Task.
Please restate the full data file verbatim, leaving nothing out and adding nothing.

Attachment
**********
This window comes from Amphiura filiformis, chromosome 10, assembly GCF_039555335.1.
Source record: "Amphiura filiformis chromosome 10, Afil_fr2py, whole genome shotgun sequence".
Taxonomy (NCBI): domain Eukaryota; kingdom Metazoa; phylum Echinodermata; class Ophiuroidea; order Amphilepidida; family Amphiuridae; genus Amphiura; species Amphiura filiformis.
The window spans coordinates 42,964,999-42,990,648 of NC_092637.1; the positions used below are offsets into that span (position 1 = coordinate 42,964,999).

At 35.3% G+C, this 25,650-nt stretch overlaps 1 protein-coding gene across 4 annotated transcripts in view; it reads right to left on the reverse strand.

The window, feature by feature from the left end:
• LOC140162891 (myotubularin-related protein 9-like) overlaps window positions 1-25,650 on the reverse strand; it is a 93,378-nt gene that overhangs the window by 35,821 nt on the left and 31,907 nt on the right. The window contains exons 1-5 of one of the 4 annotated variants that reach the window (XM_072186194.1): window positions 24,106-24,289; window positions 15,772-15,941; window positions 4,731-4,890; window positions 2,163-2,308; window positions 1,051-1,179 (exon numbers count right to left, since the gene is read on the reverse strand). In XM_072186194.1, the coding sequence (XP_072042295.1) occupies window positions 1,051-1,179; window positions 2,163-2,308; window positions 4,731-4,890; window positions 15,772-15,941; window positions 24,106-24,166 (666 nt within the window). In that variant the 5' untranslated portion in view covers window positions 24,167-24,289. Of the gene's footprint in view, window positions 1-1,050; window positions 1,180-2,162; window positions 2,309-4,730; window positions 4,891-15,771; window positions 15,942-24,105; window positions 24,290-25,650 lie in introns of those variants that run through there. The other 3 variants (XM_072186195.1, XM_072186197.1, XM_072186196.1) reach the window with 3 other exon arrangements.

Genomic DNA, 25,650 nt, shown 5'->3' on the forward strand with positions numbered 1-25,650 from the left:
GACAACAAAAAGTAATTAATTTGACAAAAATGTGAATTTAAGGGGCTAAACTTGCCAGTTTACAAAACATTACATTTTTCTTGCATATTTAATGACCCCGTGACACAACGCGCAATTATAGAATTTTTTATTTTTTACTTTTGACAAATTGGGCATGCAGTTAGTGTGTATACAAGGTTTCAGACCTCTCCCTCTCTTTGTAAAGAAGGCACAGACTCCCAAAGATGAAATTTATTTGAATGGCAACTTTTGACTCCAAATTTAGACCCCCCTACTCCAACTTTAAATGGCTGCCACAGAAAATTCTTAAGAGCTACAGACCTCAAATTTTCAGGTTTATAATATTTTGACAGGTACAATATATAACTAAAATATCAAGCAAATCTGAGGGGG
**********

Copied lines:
This window comes from Amphiura filiformis, chromosome 10, assembly GCF_039555335.1.
Source record: "Amphiura filiformis chromosome 10, Afil_fr2py, whole genome shotgun sequence".
Taxonomy (NCBI): domain Eukaryota; kingdom Metazoa; phylum Echinodermata; class Ophiuroidea; order Amphilepidida; family Amphiuridae; genus Amphiura; species Amphiura filiformis.
The window spans coordinates 42,964,999-42,990,648 of NC_092637.1; the positions used below are offsets into that span (position 1 = coordinate 42,964,999).

At 35.3% G+C, this 25,650-nt stretch overlaps 1 protein-coding gene across 4 annotated transcripts in view; it reads right to left on the reverse strand.

The window, feature by feature from the left end:
• LOC140162891 (myotubularin-related protein 9-like) overlaps window positions 1-25,650 on the reverse strand; it is a 93,378-nt gene that overhangs the window by 35,821 nt on the left and 31,907 nt on the right. The window contains exons 1-5 of one of the 4 annotated variants that reach the window (XM_072186194.1): window positions 24,106-24,289; window positions 15,772-15,941; window positions 4,731-4,890; window positions 2,163-2,308; window positions 1,051-1,179 (exon numbers count right to left, since the gene is read on the reverse strand). In XM_072186194.1, the coding sequence (XP_072042295.1) occupies window positions 1,051-1,179; window positions 2,163-2,308; window positions 4,731-4,890; window positions 15,772-15,941; window positions 24,106-24,166 (666 nt within the window). In that variant the 5' untranslated portion in view covers window positions 24,167-24,289. Of the gene's footprint in view, window positions 1-1,050; window positions 1,180-2,162; window positions 2,309-4,730; window positions 4,891-15,771; window positions 15,942-24,105; window positions 24,290-25,650 lie in introns of those variants that run through there. The other 3 variants (XM_072186195.1, XM_072186197.1, XM_072186196.1) reach the window with 3 other exon arrangements.

Genomic DNA, 25,650 nt, shown 5'->3' on the forward strand with positions numbered 1-25,650 from the left:
GACAACAAAAAGTAATTAATTTGACAAAAATGTGAATTTAAGGGGCTAAACTTGCCAGTTTACAAAACATTACATTTTTCTTGCATATTTAATGACCCCGTGACACAACGCGCAATTATAGAATTTTTTATTTTTTACTTTTGACAAATTGGGCATGCAGTTAGTGTGTATACAAGGTTTCAGACCTCTCCCTCTCTTTGTAAAGAAGGCACAGACTCCCAAAGATGAAATTTATTTGAATGGCAACTTTTGACTCCAAATTTAGACCCCCCTACTCCAACTTTAAATGGCTGCCACAGAAAATTCTTAAGAGCTACAGACCTCAAATTTTCAGGTTTATAATATTTTGACAGGTACAATATATAACTAAAATATCAAGCAAATCTGAGGGGG